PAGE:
Man carrying basket on shoulder

Verité’s exploratory research into the labor conditions in Guatemala’s sugar industry has revealed a high degree of vulnerability to labor trafficking in this sector. This research found evidence of recruitment abuses, child labor, restrictions on workers’ right to freedom of association, gender-based discrimination, wage and hour violations, threats to workers’ health and safety, inhumane living conditions, and negative impacts on communities surrounding sugar plantations.  

Major trafficking-related risks identified by Verité included forced overtime, due in large part to quotas and a productivity-based payment system; restrictions on workers’ freedom of movement, including through the retention of identity documents; indebtedness to labor brokers and company stores; and instances of induced addiction to drugs, including opioids. Most of the workers interviewed for this study been hired through labor brokers. Verité found that workers hired through brokers were often charged recruitment fees and wage deductions, heightening their vulnerability to debt bondage. In most cases, workers were not provided with written contracts or other documents detailing the terms of their employment, making them vulnerable to changes in their conditions of work and in some cases deceived even about the sector in which they would be working.  

Sugarcane production, by its nature, puts workers at risk, often requiring physically demanding labor with machetes and long hours of exposure to high temperatures, agrochemicals, and smoke from burning cane fields with little rest or access to drinking water. These conditions leave sugarcane workers vulnerable to potentially fatal chronic kidney disease. Two-thirds of workers interviewed reported that they, or someone close to them, suffered from chronic kidney disease and they often lacked access to healthcare that could diagnose or treat this disease.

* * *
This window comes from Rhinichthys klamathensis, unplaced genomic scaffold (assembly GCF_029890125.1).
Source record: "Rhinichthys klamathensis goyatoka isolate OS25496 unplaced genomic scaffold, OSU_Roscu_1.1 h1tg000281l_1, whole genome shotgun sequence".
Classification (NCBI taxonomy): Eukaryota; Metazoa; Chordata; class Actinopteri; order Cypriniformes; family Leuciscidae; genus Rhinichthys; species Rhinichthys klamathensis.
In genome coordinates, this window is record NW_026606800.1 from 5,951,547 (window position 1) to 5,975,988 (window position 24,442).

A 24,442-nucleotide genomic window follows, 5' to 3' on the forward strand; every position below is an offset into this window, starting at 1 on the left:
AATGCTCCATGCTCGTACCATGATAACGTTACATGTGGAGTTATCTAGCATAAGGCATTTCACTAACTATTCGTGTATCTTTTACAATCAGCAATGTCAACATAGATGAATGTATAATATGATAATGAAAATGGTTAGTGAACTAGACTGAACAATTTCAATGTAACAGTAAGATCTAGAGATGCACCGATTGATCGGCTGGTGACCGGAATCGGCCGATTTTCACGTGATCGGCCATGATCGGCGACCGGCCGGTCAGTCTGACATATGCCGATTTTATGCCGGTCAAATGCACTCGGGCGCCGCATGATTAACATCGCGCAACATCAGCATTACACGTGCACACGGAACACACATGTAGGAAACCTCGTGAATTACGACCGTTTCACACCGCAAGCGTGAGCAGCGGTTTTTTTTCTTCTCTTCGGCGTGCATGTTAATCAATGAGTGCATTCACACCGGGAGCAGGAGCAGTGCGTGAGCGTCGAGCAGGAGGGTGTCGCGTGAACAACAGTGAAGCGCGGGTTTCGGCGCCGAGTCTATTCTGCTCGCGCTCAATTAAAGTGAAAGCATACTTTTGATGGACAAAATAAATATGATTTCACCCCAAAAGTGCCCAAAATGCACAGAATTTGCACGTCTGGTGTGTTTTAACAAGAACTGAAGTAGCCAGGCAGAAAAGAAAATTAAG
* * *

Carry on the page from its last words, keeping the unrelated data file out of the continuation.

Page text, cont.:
Many workers interviewed reported seeing children under the age of 14 working on the plantations. “When children use machetes or apply pesticides, they’re being exposed to possibly harmful working conditions,” said Shawn MacDonald, CEO of Verité. “They’re also missing out on getting an education. Hazardous work and jobs that interfere with children’s education are considered to be among the worst forms of child labor.” 

Although this exploratory study is not a sector or country wide analysis of risk, the troubling findings are a clear indication that more research is needed. Verité recommends that all stakeholders, including governments, foundations, international organizations, and brands, seek to support more in-depth research to measure the prevalence of labor abuses and labor trafficking in the Guatemalan sugar sector. Sugar production worldwide is characterized by difficult, dangerous work processes often carried out by vulnerable or marginalized populations, so the labor vulnerabilities uncovered by this study are not isolated to Guatemala. 

View the summary report here.

For more information, please contact Shawn MacDonald.